He has led one of the best defences in the world for the last three years. In that time, he has won a Champions League, an FA Cup and been to another Champions League final. He has also been instrumental in his team having its best domestic season, and tightest defence, for 16 years. Before that, he was played largely away from his best position, but even then he was an integral part of a team which won the UEFA Cup, FA Cup and two League Cups.
When his current club manager took charge of Liverpool, he soon declared him the equal of his previous prized charge, Roberto Ayala, then considered one of the finest defenders in the world. He has twice been voted into the Champions League team of the year, and two years ago was voted in the top 30 world players of the year, a higher position than any other British defender. Franco Baresi, the greatest defender of modern times, has called him the best defender in Europe, and he has received lavish praise as he led his team to clean sheet after clean sheet across Europe.
He has a solid number of international caps, and was until recently the record holder for Under-21 caps for his country.
This tells the tale of a bright young talent, who fulfilled his potential with a trophy-laden career, gaining all of the plaudits along the way.
And yet, and yet... No-one has really taken any notice of Jamie Carragher as an international footballer. It was not until this week, as he announces his probable departure from the international scene, that anyone has written about him as an England defender.
Three years ago, as Rio Ferdinand was suspended for failing to attend a routine drugs test, England went into Euro 2004 with a first choice central defensive partnership of Sol Campbell and John Terry. A very strong duo. Campbell suffered an injury shortly before the game, and for a week or so all of the speculation was about who would replace him, with it generally seen to be a straight fight between Ledley King and Carragher. On that occasion, King won out, and it was probably the right decision. Carragher had only just started playing centre back again regularly for Liverpool, and his one achilles heel was leading the French attack that night; Thierry Henry.
In the three years since, while those on the continent have been falling over themselves to praise him, not a lot has changed in the public perception of Jamie Carragher in this country. Some say that it was his misfortune to be part of the same generation as the admittedly strong Terry and Rio Ferdinand. That may be true, but since Euro 2004 the following players have also been picked ahead of Jamie Carragher at one time or another: Jonathan Woodgate, Ledley King, a half-fit ageing Sol Campbell, Wes Brown, Phil Neville, and Matthew Upson, all to no great public disbelief. I defy anybody to tell me why they deserved to be picked ahead of Jamie in that time.
If he had been born Italian, he would have contested a World Cup final last summer (I hesitate to say won the World Cup, as he lacks the goalscoring ability of the matrix). If he were German, their defence would have been built around him. The Brazilians would love a player like him. Even the French, very strong in this area, would surely have been glad to see the back of the hapless Mikel Silvestre if Carragher were born in Bordeaux instead of Bootle. A team of Carragher’s would probably not be very good, but there are not many teams who wouldn’t benefit from one Carragher.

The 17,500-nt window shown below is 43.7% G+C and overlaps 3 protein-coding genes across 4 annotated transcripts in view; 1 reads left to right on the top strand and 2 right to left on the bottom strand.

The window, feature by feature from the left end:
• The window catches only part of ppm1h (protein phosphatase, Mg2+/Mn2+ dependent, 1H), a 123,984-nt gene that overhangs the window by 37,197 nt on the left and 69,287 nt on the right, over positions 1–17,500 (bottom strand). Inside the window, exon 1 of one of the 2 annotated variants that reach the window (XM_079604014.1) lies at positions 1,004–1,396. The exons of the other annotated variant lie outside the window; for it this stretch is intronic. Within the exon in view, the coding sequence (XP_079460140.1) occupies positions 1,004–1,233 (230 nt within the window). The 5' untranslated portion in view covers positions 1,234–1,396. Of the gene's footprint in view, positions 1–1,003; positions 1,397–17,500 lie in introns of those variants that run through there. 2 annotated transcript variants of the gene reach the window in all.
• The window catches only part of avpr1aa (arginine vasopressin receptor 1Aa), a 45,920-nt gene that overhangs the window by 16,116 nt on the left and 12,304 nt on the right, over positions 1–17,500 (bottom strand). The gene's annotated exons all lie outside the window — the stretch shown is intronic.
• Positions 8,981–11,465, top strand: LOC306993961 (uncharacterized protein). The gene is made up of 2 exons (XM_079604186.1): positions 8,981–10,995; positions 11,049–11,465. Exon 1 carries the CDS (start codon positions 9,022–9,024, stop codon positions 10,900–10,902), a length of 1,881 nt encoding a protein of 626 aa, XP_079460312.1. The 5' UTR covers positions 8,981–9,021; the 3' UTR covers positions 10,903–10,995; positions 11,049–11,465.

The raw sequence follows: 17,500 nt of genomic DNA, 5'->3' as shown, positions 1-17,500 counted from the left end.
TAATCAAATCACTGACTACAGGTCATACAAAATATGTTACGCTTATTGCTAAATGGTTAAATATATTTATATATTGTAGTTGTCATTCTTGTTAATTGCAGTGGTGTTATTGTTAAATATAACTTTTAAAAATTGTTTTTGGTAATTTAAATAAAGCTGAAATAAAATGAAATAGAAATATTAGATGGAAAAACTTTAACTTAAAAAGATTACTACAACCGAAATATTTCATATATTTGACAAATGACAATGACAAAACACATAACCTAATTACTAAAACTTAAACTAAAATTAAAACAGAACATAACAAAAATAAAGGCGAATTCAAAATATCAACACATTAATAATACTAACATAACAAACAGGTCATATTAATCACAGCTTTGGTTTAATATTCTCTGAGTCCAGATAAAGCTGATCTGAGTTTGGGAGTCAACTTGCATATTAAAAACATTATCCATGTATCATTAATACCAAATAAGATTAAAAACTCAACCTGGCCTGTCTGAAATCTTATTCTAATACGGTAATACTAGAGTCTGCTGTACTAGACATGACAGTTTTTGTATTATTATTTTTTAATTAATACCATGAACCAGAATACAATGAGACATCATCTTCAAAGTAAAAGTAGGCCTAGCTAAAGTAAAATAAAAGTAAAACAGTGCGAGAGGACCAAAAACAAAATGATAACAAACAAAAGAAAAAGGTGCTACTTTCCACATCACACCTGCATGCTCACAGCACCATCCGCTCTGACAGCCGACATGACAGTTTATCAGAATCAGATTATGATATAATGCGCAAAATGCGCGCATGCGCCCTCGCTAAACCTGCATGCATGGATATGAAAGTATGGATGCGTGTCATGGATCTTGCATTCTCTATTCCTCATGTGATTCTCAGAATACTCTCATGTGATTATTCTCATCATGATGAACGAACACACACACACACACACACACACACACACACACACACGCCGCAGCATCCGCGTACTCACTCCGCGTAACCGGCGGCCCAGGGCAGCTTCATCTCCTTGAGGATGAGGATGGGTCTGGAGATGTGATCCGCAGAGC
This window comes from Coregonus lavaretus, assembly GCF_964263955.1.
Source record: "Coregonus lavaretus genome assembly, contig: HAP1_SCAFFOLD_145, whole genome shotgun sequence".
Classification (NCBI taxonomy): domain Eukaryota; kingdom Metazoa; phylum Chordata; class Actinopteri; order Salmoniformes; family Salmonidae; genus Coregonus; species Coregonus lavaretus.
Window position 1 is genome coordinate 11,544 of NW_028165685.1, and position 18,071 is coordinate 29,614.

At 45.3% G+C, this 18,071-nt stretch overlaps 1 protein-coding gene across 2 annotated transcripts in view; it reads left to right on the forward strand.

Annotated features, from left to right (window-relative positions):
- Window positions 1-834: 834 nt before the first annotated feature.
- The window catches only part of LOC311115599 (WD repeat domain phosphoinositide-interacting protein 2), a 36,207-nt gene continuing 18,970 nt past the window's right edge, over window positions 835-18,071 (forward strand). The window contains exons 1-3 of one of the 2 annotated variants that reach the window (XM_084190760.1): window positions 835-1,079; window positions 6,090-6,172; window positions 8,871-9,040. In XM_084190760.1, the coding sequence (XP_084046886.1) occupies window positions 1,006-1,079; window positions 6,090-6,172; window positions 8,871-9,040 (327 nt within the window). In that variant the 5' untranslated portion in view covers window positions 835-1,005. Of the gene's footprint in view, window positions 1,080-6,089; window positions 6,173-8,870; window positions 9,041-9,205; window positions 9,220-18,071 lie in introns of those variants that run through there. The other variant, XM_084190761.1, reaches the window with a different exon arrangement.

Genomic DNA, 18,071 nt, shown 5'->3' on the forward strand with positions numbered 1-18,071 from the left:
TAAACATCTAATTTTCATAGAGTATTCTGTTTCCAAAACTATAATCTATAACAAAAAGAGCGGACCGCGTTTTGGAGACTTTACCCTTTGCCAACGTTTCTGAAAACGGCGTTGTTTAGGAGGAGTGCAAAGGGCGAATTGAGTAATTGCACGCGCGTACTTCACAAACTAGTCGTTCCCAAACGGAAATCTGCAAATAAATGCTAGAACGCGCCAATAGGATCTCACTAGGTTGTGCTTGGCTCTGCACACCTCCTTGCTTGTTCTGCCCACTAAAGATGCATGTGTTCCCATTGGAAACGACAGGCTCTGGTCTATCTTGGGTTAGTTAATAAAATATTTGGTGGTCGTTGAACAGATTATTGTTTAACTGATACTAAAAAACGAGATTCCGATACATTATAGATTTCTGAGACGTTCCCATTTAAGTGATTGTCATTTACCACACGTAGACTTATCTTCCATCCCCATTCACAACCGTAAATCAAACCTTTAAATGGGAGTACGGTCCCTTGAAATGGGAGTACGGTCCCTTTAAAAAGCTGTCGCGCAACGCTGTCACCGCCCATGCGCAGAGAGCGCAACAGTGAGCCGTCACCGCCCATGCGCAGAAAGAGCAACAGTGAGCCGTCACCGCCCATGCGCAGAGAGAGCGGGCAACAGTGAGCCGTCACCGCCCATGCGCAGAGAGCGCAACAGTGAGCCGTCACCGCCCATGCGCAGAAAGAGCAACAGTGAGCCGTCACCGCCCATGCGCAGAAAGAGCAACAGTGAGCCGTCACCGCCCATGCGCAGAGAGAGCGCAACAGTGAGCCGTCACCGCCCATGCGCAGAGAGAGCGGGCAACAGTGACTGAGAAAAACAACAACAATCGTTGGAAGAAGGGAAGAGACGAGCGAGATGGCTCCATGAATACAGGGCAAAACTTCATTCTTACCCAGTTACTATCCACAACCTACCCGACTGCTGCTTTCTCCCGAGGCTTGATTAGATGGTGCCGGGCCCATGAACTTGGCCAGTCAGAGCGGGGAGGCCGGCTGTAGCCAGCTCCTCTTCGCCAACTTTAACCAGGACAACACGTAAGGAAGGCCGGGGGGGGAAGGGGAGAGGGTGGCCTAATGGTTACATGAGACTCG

Here though, we have damned him with faint praise; ‘A local lad lending a (shrill) scouse voice to Liverpool.’ ‘Prepared to die for the cause.’ ‘Makes the most of his ability.’ He does all these things, but it does not recognise the absolute top drawer quality that he brings to any table. He is obsessed with football, and better than anyone else this allowed him to adapt to Rafa Benitez’s much maligned zonal marking system (much maligned, but also statistically the best defence from set pieces for the last two seasons, incidentally). It was this knowledge of the game that allowed him to remain a key player despite Sami Hyypia, Stephane Henchoz, Markus Babbel, John Arne Riise and Steve Finnan being brought into the club to play the position that Carragher had made his own the season before.
It is also this footballing intelligence that means he reads the game better than any other defender currently playing in the Premiership. Regular interceptions, last ditch tackles to cover other’s mistakes, and never being caught out for his famed lack of pace (save one or two Henry specials, but then who isn’t susceptible to them), suggest a man whose positional sense is second to none. It also enabled him to run a defence, often including Djimi Traore, which was tighter than any other assembled in the country two seasons ago.
The image of Carragher in the popular psyche is of a man who looks a little out of his depth, uncomfortable on the ball, red faced and bent double. That is my picture too. But what I know is that I would not swap him for any other defender in the world at Liverpool, even if some others are more athletic, are more of a danger from set pieces, and look a bit silkier on the ball.
Jamie; don’t cry for you country. The truth is, it never loved you. I do appreciate you though. Not for your workmanlike qualities, though you have them, or for your commitment, though even for an Evertonian that cannot be questioned. I appreciate you for your sheer quality. For your skill, for your brain, and for your ability. It’s just a shame that most of your country didn’t notice your brilliance.